prosopopoeia

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pro·so·po·pe·ia

also pro·so·po·poe·ia  (prə-sō′pə-pē′ə)
n.
1. A figure of speech in which an absent or imaginary person is represented as speaking.

[Latin prosōpopoeia, from Greek prosōpopoiiā : prosōpon, face, mask, dramatic character (pros-, pros- + ōps, ōp-, eye; see okw- in Indo-European roots) + poiein, to make; see kwei- in Indo-European roots.]

prosopopoeia

(ˌprɒsəpəˈpiːə) or

prosopopeia

n
1. (Literary & Literary Critical Terms) rhetoric another word for personification
2. (Literary & Literary Critical Terms) a figure of speech that represents an imaginary, absent, or dead person speaking or acting
[C16: via Latin from Greek prosōpopoiia dramatization, from prosōpon face + poiein to make]
ˌprosopoˈpoeial, ˌprosopoˈpeial adj

pro•so•po•poe•ia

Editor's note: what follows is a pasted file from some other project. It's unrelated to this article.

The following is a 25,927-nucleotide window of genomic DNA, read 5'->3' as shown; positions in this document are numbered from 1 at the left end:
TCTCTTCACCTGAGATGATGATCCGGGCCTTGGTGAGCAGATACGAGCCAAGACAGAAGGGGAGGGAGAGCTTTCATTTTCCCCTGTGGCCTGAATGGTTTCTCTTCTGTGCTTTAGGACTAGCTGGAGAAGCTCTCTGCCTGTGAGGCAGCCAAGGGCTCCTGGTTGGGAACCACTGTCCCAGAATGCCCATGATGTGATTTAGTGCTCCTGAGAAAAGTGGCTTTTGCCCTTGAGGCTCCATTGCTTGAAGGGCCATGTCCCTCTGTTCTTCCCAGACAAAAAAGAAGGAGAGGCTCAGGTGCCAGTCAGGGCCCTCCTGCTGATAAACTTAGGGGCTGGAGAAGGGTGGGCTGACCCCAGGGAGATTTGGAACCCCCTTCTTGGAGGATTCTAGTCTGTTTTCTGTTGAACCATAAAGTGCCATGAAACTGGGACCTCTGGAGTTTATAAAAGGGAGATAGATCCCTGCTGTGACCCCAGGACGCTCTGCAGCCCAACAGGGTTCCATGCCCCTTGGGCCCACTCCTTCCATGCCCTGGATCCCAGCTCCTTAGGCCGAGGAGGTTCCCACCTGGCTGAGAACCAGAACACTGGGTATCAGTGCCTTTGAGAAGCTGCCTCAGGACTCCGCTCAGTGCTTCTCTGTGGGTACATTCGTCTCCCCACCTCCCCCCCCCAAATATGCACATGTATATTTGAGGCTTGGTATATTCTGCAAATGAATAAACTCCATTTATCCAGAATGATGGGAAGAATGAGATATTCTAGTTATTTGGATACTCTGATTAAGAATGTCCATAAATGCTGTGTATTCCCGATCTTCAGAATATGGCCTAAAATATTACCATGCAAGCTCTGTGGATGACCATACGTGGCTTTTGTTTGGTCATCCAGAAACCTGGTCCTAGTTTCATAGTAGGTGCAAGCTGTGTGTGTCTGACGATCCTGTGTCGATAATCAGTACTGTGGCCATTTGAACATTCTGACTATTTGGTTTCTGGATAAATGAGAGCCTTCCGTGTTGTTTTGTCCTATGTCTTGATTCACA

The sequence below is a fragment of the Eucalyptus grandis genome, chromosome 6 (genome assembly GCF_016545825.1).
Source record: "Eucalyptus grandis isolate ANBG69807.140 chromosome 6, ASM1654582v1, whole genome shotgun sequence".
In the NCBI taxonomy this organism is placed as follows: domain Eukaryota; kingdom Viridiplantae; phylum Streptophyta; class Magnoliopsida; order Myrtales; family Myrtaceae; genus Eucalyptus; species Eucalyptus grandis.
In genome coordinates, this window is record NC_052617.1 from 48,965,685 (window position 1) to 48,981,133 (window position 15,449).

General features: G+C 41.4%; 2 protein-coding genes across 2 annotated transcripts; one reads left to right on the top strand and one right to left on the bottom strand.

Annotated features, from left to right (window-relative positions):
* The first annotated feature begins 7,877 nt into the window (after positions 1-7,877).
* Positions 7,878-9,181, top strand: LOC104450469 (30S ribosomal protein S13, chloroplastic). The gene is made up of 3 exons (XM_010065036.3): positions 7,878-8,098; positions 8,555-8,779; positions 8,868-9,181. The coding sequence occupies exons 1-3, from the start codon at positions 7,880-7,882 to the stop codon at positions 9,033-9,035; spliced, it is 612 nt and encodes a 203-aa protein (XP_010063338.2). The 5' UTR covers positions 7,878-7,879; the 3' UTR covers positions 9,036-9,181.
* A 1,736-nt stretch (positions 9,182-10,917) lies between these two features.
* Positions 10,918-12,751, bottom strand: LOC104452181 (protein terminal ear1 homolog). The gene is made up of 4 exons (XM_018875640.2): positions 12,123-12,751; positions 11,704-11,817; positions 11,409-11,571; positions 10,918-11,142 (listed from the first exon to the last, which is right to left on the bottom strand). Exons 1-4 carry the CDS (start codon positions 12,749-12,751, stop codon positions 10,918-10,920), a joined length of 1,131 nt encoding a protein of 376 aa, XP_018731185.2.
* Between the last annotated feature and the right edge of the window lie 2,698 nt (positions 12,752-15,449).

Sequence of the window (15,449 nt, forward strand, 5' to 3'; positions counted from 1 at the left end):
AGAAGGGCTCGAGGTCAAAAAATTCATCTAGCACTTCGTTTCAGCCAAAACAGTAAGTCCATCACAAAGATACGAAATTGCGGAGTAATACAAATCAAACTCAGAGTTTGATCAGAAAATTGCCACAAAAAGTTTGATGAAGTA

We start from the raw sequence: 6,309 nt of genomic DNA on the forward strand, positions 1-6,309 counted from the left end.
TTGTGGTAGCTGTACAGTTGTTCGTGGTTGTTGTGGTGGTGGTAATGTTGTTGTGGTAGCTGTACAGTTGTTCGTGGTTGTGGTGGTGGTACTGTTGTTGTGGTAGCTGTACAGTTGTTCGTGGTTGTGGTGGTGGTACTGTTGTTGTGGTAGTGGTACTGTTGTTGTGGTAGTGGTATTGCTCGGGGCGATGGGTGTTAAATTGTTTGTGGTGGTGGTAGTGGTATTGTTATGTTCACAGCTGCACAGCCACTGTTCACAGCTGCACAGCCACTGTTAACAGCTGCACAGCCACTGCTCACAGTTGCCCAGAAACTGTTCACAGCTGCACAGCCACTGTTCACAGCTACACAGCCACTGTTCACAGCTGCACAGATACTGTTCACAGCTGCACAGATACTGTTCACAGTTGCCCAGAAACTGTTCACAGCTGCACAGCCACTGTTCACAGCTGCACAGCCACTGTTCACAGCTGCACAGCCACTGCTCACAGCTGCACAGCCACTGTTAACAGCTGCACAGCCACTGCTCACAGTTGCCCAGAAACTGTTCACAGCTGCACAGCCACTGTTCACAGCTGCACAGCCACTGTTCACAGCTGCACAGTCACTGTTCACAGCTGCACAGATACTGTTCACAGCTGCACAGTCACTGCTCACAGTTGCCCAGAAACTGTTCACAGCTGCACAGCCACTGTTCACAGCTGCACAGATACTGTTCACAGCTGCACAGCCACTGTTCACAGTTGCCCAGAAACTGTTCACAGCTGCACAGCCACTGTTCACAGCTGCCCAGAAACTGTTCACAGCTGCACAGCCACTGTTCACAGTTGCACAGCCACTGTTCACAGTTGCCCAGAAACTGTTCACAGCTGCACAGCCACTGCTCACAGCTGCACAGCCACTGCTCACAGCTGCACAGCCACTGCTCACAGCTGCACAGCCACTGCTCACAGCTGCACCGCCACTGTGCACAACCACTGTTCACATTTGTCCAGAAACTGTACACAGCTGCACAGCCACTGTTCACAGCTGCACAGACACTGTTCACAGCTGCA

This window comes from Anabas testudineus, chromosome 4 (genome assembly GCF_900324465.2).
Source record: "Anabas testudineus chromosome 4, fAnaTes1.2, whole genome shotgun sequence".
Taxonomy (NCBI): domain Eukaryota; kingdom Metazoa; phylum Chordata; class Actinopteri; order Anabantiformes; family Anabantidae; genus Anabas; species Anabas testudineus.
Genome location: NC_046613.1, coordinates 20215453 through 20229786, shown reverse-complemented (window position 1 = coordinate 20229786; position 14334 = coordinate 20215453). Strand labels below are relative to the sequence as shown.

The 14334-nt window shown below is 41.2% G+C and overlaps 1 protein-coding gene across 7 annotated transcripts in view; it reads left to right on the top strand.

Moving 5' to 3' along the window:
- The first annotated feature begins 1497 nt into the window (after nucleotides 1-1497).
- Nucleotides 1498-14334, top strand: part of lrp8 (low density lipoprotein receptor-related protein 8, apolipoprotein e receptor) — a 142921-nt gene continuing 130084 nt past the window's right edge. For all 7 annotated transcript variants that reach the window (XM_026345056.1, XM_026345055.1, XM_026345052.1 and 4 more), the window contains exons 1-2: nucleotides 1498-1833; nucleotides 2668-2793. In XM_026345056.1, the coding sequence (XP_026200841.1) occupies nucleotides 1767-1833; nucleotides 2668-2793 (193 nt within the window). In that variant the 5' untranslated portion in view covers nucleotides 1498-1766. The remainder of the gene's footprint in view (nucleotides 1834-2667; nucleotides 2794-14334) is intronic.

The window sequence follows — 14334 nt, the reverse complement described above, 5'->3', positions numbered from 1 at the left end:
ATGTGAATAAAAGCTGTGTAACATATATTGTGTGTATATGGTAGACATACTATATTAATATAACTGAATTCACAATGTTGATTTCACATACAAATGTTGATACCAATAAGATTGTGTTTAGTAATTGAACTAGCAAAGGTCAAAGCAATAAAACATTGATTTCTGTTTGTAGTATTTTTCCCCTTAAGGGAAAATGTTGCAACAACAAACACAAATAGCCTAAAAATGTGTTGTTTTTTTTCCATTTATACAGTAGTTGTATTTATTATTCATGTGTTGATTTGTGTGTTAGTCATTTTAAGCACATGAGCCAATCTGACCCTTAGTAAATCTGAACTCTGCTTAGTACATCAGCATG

(proʊˌsoʊ pəˈpi ə)

n., pl. -poe•ias.
1. personification, as of inanimate things.
2. a figure of speech in which an imaginary, absent, or deceased person is represented as speaking or acting.
[1555–65; < Latin prosōpopoeia < Greek prosōpopoiía=prósōpo(n) face, person + poi(eîn) to make + -ia -ia]
ThesaurusAntonymsRelated WordsSynonymsLegend:
Noun1.prosopopoeia - representing an abstract quality or idea as a person or creature
figure of speech, trope, image, figure - language used in a figurative or nonliteral sense

prosopopeia

also prosopopoeia
noun
Translations
References in periodicals archive ?
Yet he follows Hagstrum's directions: "Traditionally, we have seen, ekphrasis is prosopopoeial; like the sepulchral epigrams from which it partly derives, it aspires to Dye the work of art a voice....